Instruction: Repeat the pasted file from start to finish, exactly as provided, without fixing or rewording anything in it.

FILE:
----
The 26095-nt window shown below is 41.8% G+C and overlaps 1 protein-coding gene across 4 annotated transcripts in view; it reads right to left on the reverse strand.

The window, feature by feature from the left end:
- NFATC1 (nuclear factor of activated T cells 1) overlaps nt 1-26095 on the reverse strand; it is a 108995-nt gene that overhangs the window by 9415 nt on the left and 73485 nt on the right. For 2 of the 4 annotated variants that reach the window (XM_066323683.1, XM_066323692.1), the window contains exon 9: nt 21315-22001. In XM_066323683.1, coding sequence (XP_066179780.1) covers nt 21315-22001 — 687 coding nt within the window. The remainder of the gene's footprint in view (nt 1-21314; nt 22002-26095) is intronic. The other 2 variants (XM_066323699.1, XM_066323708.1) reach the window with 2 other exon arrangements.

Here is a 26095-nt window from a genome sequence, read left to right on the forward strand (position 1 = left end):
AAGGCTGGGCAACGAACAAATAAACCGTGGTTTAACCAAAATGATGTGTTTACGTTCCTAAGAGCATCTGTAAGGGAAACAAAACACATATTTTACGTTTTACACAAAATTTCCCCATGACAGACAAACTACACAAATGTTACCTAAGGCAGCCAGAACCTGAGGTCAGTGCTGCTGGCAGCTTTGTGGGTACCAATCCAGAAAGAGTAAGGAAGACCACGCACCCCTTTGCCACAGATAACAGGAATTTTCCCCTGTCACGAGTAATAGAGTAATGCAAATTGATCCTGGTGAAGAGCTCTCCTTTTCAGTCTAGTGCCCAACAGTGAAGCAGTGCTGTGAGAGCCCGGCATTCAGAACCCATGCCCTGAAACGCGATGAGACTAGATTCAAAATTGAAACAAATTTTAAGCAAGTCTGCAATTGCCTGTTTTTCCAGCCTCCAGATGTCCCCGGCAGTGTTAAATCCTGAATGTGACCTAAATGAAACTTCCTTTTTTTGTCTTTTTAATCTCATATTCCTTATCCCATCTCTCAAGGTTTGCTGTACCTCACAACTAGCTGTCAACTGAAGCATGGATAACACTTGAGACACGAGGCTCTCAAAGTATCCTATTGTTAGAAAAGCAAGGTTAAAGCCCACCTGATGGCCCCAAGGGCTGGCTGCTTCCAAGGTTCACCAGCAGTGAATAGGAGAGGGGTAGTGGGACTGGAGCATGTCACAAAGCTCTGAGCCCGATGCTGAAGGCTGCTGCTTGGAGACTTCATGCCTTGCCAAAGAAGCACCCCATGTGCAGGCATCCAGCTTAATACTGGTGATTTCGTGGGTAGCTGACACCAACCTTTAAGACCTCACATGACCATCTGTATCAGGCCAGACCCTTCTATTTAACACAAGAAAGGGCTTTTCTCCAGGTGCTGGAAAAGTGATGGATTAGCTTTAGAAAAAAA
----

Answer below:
The 26095-nt window shown below is 41.8% G+C and overlaps 1 protein-coding gene across 4 annotated transcripts in view; it reads right to left on the reverse strand.

The window, feature by feature from the left end:
- NFATC1 (nuclear factor of activated T cells 1) overlaps nt 1-26095 on the reverse strand; it is a 108995-nt gene that overhangs the window by 9415 nt on the left and 73485 nt on the right. For 2 of the 4 annotated variants that reach the window (XM_066323683.1, XM_066323692.1), the window contains exon 9: nt 21315-22001. In XM_066323683.1, coding sequence (XP_066179780.1) covers nt 21315-22001 — 687 coding nt within the window. The remainder of the gene's footprint in view (nt 1-21314; nt 22002-26095) is intronic. The other 2 variants (XM_066323699.1, XM_066323708.1) reach the window with 2 other exon arrangements.

Here is a 26095-nt window from a genome sequence, read left to right on the forward strand (position 1 = left end):
AAGGCTGGGCAACGAACAAATAAACCGTGGTTTAACCAAAATGATGTGTTTACGTTCCTAAGAGCATCTGTAAGGGAAACAAAACACATATTTTACGTTTTACACAAAATTTCCCCATGACAGACAAACTACACAAATGTTACCTAAGGCAGCCAGAACCTGAGGTCAGTGCTGCTGGCAGCTTTGTGGGTACCAATCCAGAAAGAGTAAGGAAGACCACGCACCCCTTTGCCACAGATAACAGGAATTTTCCCCTGTCACGAGTAATAGAGTAATGCAAATTGATCCTGGTGAAGAGCTCTCCTTTTCAGTCTAGTGCCCAACAGTGAAGCAGTGCTGTGAGAGCCCGGCATTCAGAACCCATGCCCTGAAACGCGATGAGACTAGATTCAAAATTGAAACAAATTTTAAGCAAGTCTGCAATTGCCTGTTTTTCCAGCCTCCAGATGTCCCCGGCAGTGTTAAATCCTGAATGTGACCTAAATGAAACTTCCTTTTTTTGTCTTTTTAATCTCATATTCCTTATCCCATCTCTCAAGGTTTGCTGTACCTCACAACTAGCTGTCAACTGAAGCATGGATAACACTTGAGACACGAGGCTCTCAAAGTATCCTATTGTTAGAAAAGCAAGGTTAAAGCCCACCTGATGGCCCCAAGGGCTGGCTGCTTCCAAGGTTCACCAGCAGTGAATAGGAGAGGGGTAGTGGGACTGGAGCATGTCACAAAGCTCTGAGCCCGATGCTGAAGGCTGCTGCTTGGAGACTTCATGCCTTGCCAAAGAAGCACCCCATGTGCAGGCATCCAGCTTAATACTGGTGATTTCGTGGGTAGCTGACACCAACCTTTAAGACCTCACATGACCATCTGTATCAGGCCAGACCCTTCTATTTAACACAAGAAAGGGCTTTTCTCCAGGTGCTGGAAAAGTGATGGATTAGCTTTAGAAAAAAA